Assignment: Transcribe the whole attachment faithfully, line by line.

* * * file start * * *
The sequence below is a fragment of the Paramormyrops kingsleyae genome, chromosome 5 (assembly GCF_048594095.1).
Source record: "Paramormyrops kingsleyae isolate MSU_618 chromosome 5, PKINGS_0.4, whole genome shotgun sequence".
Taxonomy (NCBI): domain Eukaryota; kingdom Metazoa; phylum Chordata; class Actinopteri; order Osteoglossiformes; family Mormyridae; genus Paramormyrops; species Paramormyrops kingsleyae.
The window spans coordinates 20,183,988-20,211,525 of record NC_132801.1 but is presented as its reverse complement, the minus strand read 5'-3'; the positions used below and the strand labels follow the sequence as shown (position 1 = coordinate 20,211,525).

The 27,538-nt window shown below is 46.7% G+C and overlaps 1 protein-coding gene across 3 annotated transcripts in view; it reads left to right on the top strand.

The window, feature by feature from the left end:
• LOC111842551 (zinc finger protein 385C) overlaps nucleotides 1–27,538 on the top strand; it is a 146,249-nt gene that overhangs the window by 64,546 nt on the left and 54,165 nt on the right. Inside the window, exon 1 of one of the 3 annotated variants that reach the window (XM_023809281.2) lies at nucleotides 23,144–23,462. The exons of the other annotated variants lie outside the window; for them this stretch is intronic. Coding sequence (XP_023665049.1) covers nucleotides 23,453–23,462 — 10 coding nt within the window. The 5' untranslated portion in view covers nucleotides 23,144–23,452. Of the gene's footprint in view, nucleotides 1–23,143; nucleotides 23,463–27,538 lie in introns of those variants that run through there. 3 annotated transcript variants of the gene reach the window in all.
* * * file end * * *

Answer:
The sequence below is a fragment of the Paramormyrops kingsleyae genome, chromosome 5 (assembly GCF_048594095.1).
Source record: "Paramormyrops kingsleyae isolate MSU_618 chromosome 5, PKINGS_0.4, whole genome shotgun sequence".
Taxonomy (NCBI): domain Eukaryota; kingdom Metazoa; phylum Chordata; class Actinopteri; order Osteoglossiformes; family Mormyridae; genus Paramormyrops; species Paramormyrops kingsleyae.
The window spans coordinates 20,183,988-20,211,525 of record NC_132801.1 but is presented as its reverse complement, the minus strand read 5'-3'; the positions used below and the strand labels follow the sequence as shown (position 1 = coordinate 20,211,525).

The 27,538-nt window shown below is 46.7% G+C and overlaps 1 protein-coding gene across 3 annotated transcripts in view; it reads left to right on the top strand.

The window, feature by feature from the left end:
• LOC111842551 (zinc finger protein 385C) overlaps nucleotides 1–27,538 on the top strand; it is a 146,249-nt gene that overhangs the window by 64,546 nt on the left and 54,165 nt on the right. Inside the window, exon 1 of one of the 3 annotated variants that reach the window (XM_023809281.2) lies at nucleotides 23,144–23,462. The exons of the other annotated variants lie outside the window; for them this stretch is intronic. Coding sequence (XP_023665049.1) covers nucleotides 23,453–23,462 — 10 coding nt within the window. The 5' untranslated portion in view covers nucleotides 23,144–23,452. Of the gene's footprint in view, nucleotides 1–23,143; nucleotides 23,463–27,538 lie in introns of those variants that run through there. 3 annotated transcript variants of the gene reach the window in all.